The experiment

With collaborators Axelle Munezero, an artistic director and dancer, and Marc-André Cossette, a musical programmer, the stage was set to understand the impact of musical manipulation by professional dancers using new technology on audience engagement.

Our dancers were a natural choice. Axelle and Kevin Gohou – aka Maddripp – are both pros on the whacking and krumping circuit. Their style of free, expressive, and hyper-energetic dance is perfectly suited to exploring the possibilities of onstage collaborative creativity. To enable the dancers to manipulate the music, they were outfitted with MYO movement sensor bracelets, devices at the leading edge of gesture control technology. The bracelets were programmed according to each performer’s height, tension and unique forms of movement, ultimately equipping them to curate their own experience.

Axelle and Maddripp
Axelle and Maddripp

The effect on the audience 

Despite a backgrounder explaining the relationship between the dancers and the technology, it was difficult for the audience to fully perceive how the performers were actually influencing the music. So, how do you make sure then that the music control is understood? More importantly, how can this be used to strengthen the relationship between the performer and the audience?

Put in context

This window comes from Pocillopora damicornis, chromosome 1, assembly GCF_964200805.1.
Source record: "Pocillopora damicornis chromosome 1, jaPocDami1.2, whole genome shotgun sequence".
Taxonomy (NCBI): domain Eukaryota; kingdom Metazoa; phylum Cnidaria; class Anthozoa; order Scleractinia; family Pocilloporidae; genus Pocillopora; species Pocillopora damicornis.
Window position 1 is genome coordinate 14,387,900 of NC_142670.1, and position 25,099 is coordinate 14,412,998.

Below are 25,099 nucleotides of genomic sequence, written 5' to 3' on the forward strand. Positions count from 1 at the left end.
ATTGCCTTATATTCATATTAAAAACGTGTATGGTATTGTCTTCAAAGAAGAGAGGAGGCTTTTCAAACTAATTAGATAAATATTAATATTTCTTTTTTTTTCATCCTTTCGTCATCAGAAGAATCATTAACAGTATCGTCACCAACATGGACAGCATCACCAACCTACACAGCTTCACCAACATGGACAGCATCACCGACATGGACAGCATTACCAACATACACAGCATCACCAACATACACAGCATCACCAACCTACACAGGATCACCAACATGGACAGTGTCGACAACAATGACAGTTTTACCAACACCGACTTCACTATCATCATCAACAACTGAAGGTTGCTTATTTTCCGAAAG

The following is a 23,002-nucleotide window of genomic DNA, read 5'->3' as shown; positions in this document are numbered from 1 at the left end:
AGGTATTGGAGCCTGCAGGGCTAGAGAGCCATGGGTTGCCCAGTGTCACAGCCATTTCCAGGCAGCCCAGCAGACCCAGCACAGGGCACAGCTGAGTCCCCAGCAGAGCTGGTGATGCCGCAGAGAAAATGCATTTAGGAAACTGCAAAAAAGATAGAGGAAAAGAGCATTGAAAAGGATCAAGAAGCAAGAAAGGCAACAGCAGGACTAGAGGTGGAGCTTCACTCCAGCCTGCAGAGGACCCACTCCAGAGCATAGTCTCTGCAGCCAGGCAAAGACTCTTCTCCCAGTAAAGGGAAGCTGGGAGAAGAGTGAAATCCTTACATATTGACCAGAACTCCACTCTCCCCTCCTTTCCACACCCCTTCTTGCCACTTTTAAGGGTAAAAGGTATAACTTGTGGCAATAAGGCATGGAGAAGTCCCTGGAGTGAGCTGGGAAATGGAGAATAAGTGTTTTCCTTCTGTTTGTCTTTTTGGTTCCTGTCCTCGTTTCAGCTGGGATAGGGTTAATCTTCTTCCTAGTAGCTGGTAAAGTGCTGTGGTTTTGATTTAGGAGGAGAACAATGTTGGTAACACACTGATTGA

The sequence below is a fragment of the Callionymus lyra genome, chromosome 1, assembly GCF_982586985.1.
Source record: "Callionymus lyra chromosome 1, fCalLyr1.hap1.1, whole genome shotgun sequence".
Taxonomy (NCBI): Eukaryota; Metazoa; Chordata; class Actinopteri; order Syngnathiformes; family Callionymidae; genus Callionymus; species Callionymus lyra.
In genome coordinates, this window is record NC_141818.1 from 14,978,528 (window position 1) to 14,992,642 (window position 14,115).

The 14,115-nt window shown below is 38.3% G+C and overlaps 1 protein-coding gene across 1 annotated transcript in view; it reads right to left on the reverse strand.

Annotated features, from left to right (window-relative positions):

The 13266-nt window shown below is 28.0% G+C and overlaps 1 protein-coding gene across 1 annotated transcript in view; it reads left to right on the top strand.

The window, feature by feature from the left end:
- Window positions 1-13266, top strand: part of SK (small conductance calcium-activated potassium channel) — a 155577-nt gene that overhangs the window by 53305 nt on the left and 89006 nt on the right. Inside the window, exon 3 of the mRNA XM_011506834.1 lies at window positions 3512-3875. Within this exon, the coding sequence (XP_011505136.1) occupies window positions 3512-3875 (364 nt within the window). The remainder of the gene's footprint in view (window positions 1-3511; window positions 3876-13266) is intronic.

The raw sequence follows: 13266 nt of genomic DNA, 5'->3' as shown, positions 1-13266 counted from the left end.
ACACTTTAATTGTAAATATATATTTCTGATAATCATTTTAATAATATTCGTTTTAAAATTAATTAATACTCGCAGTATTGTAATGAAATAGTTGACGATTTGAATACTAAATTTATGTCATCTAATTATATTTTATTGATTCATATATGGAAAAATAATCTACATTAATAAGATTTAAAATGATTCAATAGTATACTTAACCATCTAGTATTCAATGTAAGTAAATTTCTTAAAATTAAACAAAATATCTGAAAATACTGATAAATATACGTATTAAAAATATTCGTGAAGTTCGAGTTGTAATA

Put in context

Performances you can feel

To hopefully strengthen the audience’s immersion during the performance, we had additional technology ready for them to try out (and actually to try on). Enter the haptic vest! This vest enables the spectator wearing it to feel the musical changes by the performers through vibrations at the chest and the back level. The audience could now see and sense the dancers’ musical change decisions. By experiencing what they were seeing from a completely new sensory perspective, their connection to the artists and the performance had been completely reframed in exciting new ways.

Playing with these observations 

We concluded that, in a performance context, music detection and control technology used alone doesn’t hold enough theatrical potential. But throw on the haptic vest, and the possibilities become considerable. After our test performance, we brainstormed about other possible avenues of exploration with these technologies. What if the performer could simultaneously control other scenic elements beyond music, such as lighting and special effects? What if a spectator could select a performer of their choice and only feel the vibrations of his or her artistry? Our senses are telling us that perhaps this interactive, participative relationship between audience and artist is the real future of live entertainment.

The masculine was used as neutral to lighten the text.  

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